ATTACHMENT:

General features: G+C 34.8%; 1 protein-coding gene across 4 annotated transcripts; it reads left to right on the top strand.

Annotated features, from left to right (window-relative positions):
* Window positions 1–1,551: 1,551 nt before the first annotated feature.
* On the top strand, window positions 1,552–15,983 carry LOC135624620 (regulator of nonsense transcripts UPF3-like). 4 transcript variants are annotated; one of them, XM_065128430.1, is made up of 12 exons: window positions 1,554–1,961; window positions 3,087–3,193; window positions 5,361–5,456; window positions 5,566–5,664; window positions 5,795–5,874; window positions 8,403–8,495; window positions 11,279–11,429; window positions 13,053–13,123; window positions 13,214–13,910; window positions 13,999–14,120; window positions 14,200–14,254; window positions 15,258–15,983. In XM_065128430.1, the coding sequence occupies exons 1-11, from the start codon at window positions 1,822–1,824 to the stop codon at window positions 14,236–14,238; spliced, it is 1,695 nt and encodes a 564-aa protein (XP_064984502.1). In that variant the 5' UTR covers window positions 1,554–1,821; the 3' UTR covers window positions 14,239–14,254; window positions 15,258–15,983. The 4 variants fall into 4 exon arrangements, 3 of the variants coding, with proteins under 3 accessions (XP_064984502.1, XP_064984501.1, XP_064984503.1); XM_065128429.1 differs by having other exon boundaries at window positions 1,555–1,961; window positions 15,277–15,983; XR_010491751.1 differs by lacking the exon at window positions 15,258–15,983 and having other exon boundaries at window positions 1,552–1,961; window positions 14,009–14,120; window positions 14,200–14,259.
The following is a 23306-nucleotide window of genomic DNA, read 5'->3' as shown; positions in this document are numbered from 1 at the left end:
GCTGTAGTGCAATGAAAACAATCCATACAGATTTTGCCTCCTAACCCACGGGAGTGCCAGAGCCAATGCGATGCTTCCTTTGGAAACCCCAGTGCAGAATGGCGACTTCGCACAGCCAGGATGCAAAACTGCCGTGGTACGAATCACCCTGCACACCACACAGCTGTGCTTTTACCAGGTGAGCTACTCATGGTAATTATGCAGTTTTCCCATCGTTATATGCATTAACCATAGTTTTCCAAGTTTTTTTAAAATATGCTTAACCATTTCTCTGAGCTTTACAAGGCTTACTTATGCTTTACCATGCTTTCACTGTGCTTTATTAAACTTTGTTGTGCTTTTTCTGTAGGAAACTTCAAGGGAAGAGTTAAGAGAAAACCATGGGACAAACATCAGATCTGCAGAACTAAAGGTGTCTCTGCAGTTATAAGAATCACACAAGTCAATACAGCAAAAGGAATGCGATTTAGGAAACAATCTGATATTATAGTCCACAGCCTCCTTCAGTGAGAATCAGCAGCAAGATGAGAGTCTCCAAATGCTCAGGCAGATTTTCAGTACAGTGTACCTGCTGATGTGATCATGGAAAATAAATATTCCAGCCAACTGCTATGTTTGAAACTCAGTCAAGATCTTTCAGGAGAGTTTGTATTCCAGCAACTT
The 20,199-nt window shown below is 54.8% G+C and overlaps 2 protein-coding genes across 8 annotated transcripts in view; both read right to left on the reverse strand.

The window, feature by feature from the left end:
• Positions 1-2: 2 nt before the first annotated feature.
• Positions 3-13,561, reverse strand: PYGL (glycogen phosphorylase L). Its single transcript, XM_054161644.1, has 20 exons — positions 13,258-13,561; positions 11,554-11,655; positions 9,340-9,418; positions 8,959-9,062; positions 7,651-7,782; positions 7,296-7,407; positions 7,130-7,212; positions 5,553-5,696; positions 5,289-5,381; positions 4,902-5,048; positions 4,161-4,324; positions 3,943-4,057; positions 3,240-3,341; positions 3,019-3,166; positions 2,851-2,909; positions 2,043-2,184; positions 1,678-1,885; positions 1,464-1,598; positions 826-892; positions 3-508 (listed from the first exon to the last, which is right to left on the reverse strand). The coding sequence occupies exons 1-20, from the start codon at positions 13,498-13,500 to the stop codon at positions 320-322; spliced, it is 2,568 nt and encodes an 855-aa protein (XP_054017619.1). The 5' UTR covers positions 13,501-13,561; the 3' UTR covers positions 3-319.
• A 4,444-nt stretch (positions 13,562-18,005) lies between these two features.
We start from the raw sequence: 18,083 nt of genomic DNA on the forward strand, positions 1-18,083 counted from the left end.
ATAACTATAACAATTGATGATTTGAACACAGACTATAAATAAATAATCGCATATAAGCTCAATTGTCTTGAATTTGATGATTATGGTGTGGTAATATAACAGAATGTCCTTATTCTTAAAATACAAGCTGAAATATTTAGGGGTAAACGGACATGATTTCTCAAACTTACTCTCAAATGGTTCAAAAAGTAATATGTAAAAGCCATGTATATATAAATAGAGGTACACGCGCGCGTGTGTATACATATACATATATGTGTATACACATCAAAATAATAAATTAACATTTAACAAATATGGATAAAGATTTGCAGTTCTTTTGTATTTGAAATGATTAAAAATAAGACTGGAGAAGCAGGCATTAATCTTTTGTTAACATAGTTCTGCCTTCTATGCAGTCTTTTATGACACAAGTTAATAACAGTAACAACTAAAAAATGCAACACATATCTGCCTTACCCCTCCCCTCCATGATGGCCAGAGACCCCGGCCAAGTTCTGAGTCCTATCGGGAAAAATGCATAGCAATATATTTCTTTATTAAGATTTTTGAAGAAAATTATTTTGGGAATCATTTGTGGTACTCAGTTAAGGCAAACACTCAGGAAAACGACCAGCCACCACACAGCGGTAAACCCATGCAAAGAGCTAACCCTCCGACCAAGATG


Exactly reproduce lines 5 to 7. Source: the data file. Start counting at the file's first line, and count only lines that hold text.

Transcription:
The following is a 23306-nucleotide window of genomic DNA, read 5'->3' as shown; positions in this document are numbered from 1 at the left end:
GCTGTAGTGCAATGAAAACAATCCATACAGATTTTGCCTCCTAACCCACGGGAGTGCCAGAGCCAATGCGATGCTTCCTTTGGAAACCCCAGTGCAGAATGGCGACTTCGCACAGCCAGGATGCAAAACTGCCGTGGTACGAATCACCCTGCACACCACACAGCTGTGCTTTTACCAGGTGAGCTACTCATGGTAATTATGCAGTTTTCCCATCGTTATATGCATTAACCATAGTTTTCCAAGTTTTTTTAAAATATGCTTAACCATTTCTCTGAGCTTTACAAGGCTTACTTATGCTTTACCATGCTTTCACTGTGCTTTATTAAACTTTGTTGTGCTTTTTCTGTAGGAAACTTCAAGGGAAGAGTTAAGAGAAAACCATGGGACAAACATCAGATCTGCAGAACTAAAGGTGTCTCTGCAGTTATAAGAATCACACAAGTCAATACAGCAAAAGGAATGCGATTTAGGAAACAATCTGATATTATAGTCCACAGCCTCCTTCAGTGAGAATCAGCAGCAAGATGAGAGTCTCCAAATGCTCAGGCAGATTTTCAGTACAGTGTACCTGCTGATGTGATCATGGAAAATAAATATTCCAGCCAACTGCTATGTTTGAAACTCAGTCAAGATCTTTCAGGAGAGTTTGTATTCCAGCAACTT
The 20,199-nt window shown below is 54.8% G+C and overlaps 2 protein-coding genes across 8 annotated transcripts in view; both read right to left on the reverse strand.